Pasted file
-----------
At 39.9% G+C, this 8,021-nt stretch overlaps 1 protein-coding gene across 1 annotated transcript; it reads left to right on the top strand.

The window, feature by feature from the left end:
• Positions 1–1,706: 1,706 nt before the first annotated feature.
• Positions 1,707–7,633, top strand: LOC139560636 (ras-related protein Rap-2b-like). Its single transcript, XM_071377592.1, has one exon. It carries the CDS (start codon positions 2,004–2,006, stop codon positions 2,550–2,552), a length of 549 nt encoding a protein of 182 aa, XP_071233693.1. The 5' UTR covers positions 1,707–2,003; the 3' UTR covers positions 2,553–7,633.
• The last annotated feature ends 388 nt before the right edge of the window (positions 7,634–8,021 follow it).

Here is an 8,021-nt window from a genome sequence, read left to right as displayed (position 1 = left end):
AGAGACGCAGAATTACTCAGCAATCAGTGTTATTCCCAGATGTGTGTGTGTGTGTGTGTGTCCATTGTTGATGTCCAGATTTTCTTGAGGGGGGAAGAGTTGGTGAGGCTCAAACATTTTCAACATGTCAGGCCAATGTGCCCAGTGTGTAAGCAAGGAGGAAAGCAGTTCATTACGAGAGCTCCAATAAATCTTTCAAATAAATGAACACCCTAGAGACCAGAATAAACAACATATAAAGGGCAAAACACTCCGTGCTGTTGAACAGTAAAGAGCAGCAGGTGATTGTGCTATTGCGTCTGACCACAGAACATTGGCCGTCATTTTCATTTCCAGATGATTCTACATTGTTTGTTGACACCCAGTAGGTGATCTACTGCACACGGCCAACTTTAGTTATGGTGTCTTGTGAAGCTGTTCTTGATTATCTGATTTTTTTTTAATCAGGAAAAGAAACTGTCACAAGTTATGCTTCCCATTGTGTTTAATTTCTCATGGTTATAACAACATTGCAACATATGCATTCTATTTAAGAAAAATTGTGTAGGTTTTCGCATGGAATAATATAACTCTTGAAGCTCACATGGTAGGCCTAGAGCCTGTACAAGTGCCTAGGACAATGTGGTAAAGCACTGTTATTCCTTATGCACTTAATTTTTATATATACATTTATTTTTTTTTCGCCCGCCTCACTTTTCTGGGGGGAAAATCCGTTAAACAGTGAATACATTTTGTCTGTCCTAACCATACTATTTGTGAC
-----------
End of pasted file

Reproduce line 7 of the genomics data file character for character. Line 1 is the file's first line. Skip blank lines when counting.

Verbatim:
AGAGACGCAGAATTACTCAGCAATCAGTGTTATTCCCAGATGTGTGTGTGTGTGTGTGTGTCCATTGTTGATGTCCAGATTTTCTTGAGGGGGGAAGAGTTGGTGAGGCTCAAACATTTTCAACATGTCAGGCCAATGTGCCCAGTGTGTAAGCAAGGAGGAAAGCAGTTCATTACGAGAGCTCCAATAAATCTTTCAAATAAATGAACACCCTAGAGACCAGAATAAACAACATATAAAGGGCAAAACACTCCGTGCTGTTGAACAGTAAAGAGCAGCAGGTGATTGTGCTATTGCGTCTGACCACAGAACATTGGCCGTCATTTTCATTTCCAGATGATTCTACATTGTTTGTTGACACCCAGTAGGTGATCTACTGCACACGGCCAACTTTAGTTATGGTGTCTTGTGAAGCTGTTCTTGATTATCTGATTTTTTTTTAATCAGGAAAAGAAACTGTCACAAGTTATGCTTCCCATTGTGTTTAATTTCTCATGGTTATAACAACATTGCAACATATGCATTCTATTTAAGAAAAATTGTGTAGGTTTTCGCATGGAATAATATAACTCTTGAAGCTCACATGGTAGGCCTAGAGCCTGTACAAGTGCCTAGGACAATGTGGTAAAGCACTGTTATTCCTTATGCACTTAATTTTTATATATACATTTATTTTTTTTTCGCCCGCCTCACTTTTCTGGGGGGAAAATCCGTTAAACAGTGAATACATTTTGTCTGTCCTAACCATACTATTTGTGAC